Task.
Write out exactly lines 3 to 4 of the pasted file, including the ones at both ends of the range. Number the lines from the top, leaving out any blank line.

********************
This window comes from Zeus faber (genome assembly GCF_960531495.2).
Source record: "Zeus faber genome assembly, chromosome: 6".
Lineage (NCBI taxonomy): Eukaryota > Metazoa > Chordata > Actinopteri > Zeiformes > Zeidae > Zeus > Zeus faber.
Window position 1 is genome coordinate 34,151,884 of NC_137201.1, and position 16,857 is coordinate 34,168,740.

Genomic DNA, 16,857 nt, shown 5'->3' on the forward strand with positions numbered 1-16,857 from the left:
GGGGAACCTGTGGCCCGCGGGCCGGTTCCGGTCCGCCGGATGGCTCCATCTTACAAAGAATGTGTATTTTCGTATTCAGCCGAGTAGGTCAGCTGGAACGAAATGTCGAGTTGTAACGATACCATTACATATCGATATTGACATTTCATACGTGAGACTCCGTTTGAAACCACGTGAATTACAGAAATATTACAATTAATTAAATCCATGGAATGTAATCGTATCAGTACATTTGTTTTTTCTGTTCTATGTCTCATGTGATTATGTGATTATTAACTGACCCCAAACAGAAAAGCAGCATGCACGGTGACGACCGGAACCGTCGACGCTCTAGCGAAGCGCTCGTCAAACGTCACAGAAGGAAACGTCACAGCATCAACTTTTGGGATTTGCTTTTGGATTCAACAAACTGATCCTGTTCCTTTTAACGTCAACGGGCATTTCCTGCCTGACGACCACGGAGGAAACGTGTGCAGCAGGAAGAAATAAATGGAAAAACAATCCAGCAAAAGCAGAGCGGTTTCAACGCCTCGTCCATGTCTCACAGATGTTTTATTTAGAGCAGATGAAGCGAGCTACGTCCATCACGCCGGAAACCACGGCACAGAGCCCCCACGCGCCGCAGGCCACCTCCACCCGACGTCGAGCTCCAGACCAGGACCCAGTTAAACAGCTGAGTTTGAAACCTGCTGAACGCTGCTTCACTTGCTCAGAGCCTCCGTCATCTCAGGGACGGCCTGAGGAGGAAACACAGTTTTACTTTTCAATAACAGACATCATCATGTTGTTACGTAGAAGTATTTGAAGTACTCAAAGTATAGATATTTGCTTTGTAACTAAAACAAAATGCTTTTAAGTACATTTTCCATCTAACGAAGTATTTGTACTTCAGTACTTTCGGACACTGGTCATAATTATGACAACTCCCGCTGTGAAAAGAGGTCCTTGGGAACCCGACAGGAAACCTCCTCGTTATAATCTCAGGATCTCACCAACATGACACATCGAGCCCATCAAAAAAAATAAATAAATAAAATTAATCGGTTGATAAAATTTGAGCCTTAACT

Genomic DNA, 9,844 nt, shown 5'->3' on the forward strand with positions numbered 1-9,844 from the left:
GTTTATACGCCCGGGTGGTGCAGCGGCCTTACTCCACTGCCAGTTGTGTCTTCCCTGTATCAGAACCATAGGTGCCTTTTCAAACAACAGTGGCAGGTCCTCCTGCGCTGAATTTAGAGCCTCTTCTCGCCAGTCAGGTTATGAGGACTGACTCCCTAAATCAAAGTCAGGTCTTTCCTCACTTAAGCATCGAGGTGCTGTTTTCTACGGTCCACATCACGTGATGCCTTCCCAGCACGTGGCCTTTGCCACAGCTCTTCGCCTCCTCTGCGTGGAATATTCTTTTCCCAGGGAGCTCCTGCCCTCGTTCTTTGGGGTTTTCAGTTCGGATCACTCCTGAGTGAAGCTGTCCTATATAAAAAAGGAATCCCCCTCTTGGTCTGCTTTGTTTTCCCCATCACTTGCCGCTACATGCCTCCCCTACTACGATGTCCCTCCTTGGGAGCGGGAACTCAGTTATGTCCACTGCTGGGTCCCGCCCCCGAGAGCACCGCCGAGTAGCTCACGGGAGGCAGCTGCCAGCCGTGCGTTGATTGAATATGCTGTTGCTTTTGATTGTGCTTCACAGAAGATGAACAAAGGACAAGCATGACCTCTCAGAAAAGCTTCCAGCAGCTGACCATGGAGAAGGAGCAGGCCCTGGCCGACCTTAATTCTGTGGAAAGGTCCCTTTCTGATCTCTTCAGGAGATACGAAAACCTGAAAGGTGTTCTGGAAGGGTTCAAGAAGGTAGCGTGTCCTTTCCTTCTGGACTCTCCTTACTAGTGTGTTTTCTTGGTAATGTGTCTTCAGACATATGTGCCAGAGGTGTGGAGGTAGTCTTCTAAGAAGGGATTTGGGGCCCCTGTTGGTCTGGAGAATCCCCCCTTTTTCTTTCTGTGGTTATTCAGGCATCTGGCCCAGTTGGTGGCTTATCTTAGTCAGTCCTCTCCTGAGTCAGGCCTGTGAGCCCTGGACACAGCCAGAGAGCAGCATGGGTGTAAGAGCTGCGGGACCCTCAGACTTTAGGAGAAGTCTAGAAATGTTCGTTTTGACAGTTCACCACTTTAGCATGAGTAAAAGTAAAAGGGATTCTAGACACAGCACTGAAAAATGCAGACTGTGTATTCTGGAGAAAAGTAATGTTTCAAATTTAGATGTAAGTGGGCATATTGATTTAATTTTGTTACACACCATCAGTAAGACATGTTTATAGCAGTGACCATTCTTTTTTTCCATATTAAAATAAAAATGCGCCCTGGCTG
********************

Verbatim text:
Lineage (NCBI taxonomy): Eukaryota > Metazoa > Chordata > Actinopteri > Zeiformes > Zeidae > Zeus > Zeus faber.
Window position 1 is genome coordinate 34,151,884 of NC_137201.1, and position 16,857 is coordinate 34,168,740.